By Danielle Broadway and Phil Lavelle
(Reuters) – When Shannon and Chandra LaNier showed their children the trailer for “The Little Mermaid” featuring Black American singer Halle Bailey as Ariel, they were met with screams of excitement and yells of “She’s Black!”
Shannon uploaded his kids’ reaction to the trailer to Instagram in celebration of the new Black iteration of the classic princess movie.
Like so many other Black children and parents, the LaNier’s felt they were being seen when the new version of Ariel swam by with her red locks trailing behind her. The film has sparked a racist backlash from some, but the joy from others is resounding.
Reuters spoke to Shannon, Chandra and their son Carter, 6, and daughters McKenzie, 9, and Madison, 11, about what having a Black Ariel means to them.
“We were really surprised and we were really excited,” Madison said. “We’re really happy that’s going to be happening.”
McKenzie said she was happy that there’s a Black mermaid because it’s good for children to have a princess or prince that looks like them.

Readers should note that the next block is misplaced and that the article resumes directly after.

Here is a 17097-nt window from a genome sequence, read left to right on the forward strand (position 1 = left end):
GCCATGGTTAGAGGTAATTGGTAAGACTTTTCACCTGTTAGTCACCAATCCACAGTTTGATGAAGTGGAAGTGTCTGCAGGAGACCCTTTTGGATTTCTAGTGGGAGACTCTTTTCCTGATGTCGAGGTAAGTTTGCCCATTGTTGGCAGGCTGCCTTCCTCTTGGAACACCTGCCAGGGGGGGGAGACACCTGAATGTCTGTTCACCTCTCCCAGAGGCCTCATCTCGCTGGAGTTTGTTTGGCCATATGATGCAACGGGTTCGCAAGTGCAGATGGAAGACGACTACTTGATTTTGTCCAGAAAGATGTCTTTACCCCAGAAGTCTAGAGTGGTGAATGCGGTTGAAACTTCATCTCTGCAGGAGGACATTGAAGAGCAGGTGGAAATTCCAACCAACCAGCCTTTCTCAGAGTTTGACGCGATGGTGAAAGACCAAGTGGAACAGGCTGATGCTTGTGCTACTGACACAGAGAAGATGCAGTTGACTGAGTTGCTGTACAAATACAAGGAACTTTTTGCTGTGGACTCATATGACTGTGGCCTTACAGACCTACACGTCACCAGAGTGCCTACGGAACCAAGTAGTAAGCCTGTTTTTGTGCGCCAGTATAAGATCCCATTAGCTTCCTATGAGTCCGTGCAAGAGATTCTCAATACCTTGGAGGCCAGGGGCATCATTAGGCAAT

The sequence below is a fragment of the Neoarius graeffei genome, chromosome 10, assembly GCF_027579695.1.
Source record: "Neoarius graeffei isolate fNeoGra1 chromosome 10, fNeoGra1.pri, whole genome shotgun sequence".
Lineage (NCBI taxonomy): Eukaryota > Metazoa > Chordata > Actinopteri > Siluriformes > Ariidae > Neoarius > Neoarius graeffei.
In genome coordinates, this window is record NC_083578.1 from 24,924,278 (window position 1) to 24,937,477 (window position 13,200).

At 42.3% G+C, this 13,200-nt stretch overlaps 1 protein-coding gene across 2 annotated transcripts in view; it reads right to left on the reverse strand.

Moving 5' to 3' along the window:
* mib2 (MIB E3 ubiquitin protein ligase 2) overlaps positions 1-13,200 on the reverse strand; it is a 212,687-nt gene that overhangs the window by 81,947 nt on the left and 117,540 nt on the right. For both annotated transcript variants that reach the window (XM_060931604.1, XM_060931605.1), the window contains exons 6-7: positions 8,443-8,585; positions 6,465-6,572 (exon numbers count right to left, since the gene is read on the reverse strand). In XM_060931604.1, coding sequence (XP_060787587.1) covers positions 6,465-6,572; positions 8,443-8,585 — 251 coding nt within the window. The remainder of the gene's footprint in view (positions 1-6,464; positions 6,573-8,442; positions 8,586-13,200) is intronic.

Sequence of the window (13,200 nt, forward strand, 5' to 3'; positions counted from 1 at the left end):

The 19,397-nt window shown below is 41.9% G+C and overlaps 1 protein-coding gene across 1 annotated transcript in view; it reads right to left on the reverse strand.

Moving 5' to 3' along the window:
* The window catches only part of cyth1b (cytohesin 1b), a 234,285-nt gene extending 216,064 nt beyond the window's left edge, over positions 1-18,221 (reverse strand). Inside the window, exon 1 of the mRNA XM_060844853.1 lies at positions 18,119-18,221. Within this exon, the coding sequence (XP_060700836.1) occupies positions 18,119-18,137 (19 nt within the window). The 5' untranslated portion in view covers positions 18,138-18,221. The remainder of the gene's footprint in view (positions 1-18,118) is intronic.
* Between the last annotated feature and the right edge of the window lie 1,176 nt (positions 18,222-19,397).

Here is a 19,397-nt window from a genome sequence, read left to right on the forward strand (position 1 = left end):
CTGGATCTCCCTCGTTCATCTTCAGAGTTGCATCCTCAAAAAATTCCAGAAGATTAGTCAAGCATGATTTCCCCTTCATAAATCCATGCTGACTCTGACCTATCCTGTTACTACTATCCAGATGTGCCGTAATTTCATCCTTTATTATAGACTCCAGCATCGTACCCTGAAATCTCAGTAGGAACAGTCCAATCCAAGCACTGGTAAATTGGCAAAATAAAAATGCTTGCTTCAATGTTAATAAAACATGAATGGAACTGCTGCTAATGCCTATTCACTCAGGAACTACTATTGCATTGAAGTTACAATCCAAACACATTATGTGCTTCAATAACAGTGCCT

Their father Shannon, founder of the DaddyDuty podcast that shares positive images of fathers, said it was a big step for Disney, but more worked needed to be done to improve diversity right across the industry, as well as in workplaces.
Carter wanted to see a Black prince added to the Disney roster as well, so he can see himself and other Black boys reflected in the franchise’s movies too.
“Seeing now how a princess can have their skin color and there’s someone besides Princess Tiana and Princess Jasmine that represents them – it’s a good thing for me,” said their mother Chandra.
(Reporting by Danielle Broadway and Phil Lavelle; editing by Richard Pullin)